Leading Change Means Changing How You Lead

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The strategy of change

To develop an effective strategy in the midst of constant change, leaders must improve their ability to identify what changes will make their organization more competitive. This series examines data from companies around the world to provide practical insights for executives looking for an edge in dealing with complexity and change.

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One of the biggest challenges for executives is that job requirements can change dramatically and unpredictably, as the last two years have clearly shown. Leaders have inevitably divided their attention between responding to the pandemic and managing a remote workforce, and have been further challenged by issues such as social justice, supply chain disruption, climate change, hybrid labor arrangements and geopolitical instability.

It would be easy to conclude, like many commentators, that the key requirements of leadership are flexibility and empathy. While these qualities are certainly beneficial, especially in this specific, stressful moment, this is the enduring requirement of leadership contextually effective. Effective leaders are those who adapt their leadership approach to the context and challenges they face.

History is replete with examples of individuals who have demonstrated exceptional leadership skills under certain circumstances, but have been unable or unwilling to change their leadership approach later. It is often observed in business that above a certain size, a founder is rarely the most suitable executive to lead the company, as this requires a different leadership style and skills. Alphabet’s success is in part a testament to Sergey Brin and Larry Page’s confidence in recognizing the need to step down from the CEO role. By comparison, Facebook’s current woes are partly due to Mark Zuckerberg’s failure to recognize this need.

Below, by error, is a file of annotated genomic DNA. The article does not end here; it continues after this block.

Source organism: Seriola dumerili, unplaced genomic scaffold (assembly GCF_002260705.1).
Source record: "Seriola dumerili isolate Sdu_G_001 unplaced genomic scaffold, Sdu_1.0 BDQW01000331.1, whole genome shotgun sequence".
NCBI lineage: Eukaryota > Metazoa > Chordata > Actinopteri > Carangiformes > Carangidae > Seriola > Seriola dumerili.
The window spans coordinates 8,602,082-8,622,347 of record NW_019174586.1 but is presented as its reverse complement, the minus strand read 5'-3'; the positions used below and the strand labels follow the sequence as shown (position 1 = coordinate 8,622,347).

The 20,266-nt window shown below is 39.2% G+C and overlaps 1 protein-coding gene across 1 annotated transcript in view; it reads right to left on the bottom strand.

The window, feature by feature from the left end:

Three imperatives for effective change

In our work with leaders, we encourage them to look at contextual effectiveness as three key tasks:

Draw the map: The late publisher Arnold Glasgow observed that great leaders spot a problem before it becomes an emergency. They consistently map the changing dynamics of the business environment and create a clear, prioritized vision of where the business should go.

Establish mindset: The second task of leadership is to ensure that the leadership team has more than just a cognitive understanding of the map. The leader’s mindset fosters a shared belief in the need for change and an enthusiasm for the improvements that successful change will bring. This enthusiasm is crucial as achieving change is harder than maintaining the status quo.

Communication of the message: If the map credibly identifies the change needed and the mindset whets the appetite for change, the message is the key tool to activate that change in the broader workforce population.

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subjects

The strategy of change

To develop an effective strategy in the midst of constant change, leaders must improve their ability to identify what changes will make their organization more competitive. This series examines data from companies around the world to provide practical insights for executives looking for an edge in dealing with complexity and change.

More in this series

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